So. Okay. [deep breath.] I'm playing Othello.

I'm about twenty years too young to be playing the Moor. How apt, to be so worried about growing old and stale, while living my waking life impatient with my youth.

I'm so stoked to be him. I'm scared shitless. As you may recall, my particular bete noir, my peculiar affinity, at this stage, is for a Theatre which deals explicitly and directly with Race. I'm not saying that all Theatre should do so, I'm merely nursing an appetite for something with which my culture deals far too seldomly. So to be playing Othello right now is a bit of a coup in quite a number of ways. To put it lightly.

Right now, we're immersed in tablework, hammering out and pounding away at textual and contextual questions. Scholarship, matters of Quarto and Folio, questions of intent and scansion. The meat and potatoes, the dry fiber of Shakespeare that puts off a great many modern actors, but also brings out gloriously, devastatingly intelligent talents. And here's where it gets tricky--my Desdomona and my Iago are both very intelligent and far more experienced than I. They are local actors of reputation and skill. To be honest, the only reason I was cast as Othello is because there are practically no actors of color in this city, a product of the aforementioned tendency for my culture not to deal with Race constructively. So I'm feeling a substantial degree of entitlement-anxiety, compounded with the assured evidence that I'm substantially outclassed by at least two of my principal castmates.

This is most apt. Here I am, usually the one castmate always arguing for more intelligent discussion, more research, more tablework, much, much more--and now to be so singularly and comprehensively outclassed, undereducated, inarticulate compared to half a dozen brighter lights in this cast, and this when all eyes are on me to hold forth and carry a greater momentum in the discussions than anyone else, save the director (and, yes, granted, Iago definitely should be talking more than me, too).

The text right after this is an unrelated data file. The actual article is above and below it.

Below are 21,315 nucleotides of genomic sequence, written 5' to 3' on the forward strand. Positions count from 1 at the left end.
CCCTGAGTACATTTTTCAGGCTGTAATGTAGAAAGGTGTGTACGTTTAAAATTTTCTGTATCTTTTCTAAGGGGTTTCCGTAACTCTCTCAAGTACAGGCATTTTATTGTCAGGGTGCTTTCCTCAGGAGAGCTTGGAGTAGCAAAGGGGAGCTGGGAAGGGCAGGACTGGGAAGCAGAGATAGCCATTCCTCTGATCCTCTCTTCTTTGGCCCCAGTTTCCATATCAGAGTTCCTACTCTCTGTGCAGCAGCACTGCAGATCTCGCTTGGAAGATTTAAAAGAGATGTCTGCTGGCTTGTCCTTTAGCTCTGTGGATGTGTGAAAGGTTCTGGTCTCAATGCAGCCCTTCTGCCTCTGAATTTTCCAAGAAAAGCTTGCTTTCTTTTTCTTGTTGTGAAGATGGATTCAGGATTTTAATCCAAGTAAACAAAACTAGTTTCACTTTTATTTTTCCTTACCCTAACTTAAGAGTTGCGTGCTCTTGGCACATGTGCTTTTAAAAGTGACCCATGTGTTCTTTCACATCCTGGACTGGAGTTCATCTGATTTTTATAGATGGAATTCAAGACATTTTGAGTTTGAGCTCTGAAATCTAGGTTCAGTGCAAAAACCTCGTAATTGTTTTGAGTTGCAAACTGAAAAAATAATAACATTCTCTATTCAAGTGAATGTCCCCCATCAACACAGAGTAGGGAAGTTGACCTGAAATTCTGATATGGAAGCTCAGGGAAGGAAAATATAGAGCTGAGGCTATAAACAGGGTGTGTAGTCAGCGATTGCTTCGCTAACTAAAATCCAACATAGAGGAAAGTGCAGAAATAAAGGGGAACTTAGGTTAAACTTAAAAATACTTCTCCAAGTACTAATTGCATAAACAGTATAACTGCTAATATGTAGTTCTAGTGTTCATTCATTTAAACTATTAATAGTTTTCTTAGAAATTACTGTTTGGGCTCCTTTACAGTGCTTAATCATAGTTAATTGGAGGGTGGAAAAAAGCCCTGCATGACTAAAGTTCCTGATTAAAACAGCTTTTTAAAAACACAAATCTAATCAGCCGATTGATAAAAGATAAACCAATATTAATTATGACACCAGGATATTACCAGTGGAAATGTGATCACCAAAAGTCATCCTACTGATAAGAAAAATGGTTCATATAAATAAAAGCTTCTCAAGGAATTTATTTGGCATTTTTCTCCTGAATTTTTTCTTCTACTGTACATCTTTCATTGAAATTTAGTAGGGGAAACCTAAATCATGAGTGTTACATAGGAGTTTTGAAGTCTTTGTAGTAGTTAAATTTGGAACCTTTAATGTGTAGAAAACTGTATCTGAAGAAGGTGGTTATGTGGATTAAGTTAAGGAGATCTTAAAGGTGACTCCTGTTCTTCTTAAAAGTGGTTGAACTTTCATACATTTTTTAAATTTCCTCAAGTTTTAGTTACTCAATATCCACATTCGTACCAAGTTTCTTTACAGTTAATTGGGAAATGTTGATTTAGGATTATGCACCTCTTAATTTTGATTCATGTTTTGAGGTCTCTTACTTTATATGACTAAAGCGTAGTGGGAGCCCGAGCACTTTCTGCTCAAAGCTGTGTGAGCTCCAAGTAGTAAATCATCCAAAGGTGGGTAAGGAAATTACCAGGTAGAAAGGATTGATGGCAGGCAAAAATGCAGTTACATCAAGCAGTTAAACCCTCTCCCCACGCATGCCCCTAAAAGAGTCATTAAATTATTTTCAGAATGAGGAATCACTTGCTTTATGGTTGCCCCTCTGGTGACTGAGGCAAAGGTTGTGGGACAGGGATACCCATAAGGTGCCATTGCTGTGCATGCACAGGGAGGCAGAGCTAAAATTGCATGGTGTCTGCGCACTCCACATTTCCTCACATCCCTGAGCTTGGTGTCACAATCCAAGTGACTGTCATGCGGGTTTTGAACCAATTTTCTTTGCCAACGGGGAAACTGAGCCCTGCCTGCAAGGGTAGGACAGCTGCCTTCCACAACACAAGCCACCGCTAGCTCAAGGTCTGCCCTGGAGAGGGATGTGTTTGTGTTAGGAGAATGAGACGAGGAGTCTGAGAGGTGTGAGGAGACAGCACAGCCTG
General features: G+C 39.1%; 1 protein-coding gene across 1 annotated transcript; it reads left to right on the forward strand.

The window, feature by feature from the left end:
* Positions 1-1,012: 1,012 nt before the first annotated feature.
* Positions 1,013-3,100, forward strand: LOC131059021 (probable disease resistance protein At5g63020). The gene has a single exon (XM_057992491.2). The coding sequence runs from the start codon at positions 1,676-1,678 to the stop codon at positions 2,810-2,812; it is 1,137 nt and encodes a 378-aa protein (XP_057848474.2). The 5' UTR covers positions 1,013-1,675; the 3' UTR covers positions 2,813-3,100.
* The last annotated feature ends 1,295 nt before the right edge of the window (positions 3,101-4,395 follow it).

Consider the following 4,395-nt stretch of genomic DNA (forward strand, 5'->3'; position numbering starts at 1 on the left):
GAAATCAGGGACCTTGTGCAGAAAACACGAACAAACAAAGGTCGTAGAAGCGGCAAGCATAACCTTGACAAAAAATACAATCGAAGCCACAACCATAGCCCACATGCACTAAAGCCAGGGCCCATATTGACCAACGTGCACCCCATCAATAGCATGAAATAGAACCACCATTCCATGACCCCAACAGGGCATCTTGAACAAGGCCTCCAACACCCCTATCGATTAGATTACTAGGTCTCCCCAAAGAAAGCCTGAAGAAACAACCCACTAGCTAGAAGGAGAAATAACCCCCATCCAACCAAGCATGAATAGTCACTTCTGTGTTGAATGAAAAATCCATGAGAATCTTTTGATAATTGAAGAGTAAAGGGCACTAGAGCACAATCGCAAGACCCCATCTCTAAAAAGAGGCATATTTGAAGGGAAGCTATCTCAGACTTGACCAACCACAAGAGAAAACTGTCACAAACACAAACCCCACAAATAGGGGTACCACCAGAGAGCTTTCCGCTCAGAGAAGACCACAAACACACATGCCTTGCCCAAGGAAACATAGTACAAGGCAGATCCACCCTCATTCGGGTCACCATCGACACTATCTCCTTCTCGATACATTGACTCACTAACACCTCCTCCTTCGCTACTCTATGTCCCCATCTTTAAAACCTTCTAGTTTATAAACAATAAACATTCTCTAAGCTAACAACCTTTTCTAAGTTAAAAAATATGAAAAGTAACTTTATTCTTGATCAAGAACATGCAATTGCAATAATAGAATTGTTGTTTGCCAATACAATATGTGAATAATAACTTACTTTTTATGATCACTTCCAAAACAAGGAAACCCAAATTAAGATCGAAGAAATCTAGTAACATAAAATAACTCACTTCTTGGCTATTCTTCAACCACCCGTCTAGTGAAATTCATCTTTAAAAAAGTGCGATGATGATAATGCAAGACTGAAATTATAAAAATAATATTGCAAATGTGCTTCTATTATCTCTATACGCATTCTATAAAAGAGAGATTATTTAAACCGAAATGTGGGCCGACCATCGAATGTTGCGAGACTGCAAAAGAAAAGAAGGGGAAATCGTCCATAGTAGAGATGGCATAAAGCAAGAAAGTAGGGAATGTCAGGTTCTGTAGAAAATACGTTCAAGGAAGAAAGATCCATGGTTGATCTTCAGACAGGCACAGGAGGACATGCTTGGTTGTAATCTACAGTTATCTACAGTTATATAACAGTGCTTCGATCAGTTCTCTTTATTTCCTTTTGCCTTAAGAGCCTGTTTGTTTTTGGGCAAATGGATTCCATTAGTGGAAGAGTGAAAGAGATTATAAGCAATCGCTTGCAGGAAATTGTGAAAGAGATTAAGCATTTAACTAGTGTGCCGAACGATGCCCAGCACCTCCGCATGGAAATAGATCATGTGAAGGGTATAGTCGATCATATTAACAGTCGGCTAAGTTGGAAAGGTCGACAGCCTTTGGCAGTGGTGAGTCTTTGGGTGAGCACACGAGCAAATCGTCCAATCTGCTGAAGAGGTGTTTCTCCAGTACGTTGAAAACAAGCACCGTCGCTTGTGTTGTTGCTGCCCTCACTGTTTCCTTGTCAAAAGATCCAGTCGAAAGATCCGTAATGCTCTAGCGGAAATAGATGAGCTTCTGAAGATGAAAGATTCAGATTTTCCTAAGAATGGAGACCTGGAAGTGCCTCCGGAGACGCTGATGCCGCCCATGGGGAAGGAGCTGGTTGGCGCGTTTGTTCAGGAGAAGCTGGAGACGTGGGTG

How the hell am I supposed to hold my own, much less dominate, much less deal with them on an equal basis? I can't hide out in my removed, rarified, misanthropic manner, seeing as how my character's name is in bold print everywhere. And these people expect me to lead this cast. This of the guy who couldn't lead a line of kindergarteners without getting tied up on the monkeybars by the little snotrags.

That said, I do have some faith in my own abilities, in my training and in my book-learning. More importantly, faith in the fact that I LOVE THIS TEXT. I may not be as assuredly expert in its workings, but the power of the verse can and does speak through me, I do know this. Paul Robeson has always been one of my sainted heroes, and the resonating recordings of his performance certainly inspires me. I approach this experience with humble determination, mindful of my inadequacy yet all the more devoted to serving this powerful text. It is the cause, it is the cause, o my soul. These glorious lines, these sweeping, heaving, billowing verses express the scale and pitch of utter heartbreak, and they are so very, very beautiful to hear and speak. I've never tired of them. Lear and Hamlet are too overmuch. Mac lacks scope and depth. Richard II is too weak. But Othello, now here's a fellow of some soul.

I'm looking ever forward to getting off book as quickly as humanly possible. Quick's the word, and sharp's the action. Expect to read a great deal about this in the next few weeks.


In other news.

I saw Revenge of the Sith tonight. Because I'm Better Than You. An advance-advance, hush-hush deal. Finally, AT LONG LAST, a great Star Wars prequel. (Excepting the bits when people are talking) ("Younglings"? Please. Luckily, this movie is all about the lightsabers.)

I discovered the name of a librarian, for whom I've long nursed a passing infatuation. Salt-and-pepper hair, wan smile, distant and pale eyes, a languid sweep in how she handles the curve of her hips. As usual, no hope in this for me whatsoever, just the deliciousness of a simple, small, hopeless crush.

I remembered to water the plants.

The Fuente Ovejuna cast had a party the other night, in a beautifully restored mansion in NW Portland. We took lamps and candles and explored the highest and darkest attic to discover a door to the roof, with a breathtaking view, hills and bridges illuminated in the cold spring night.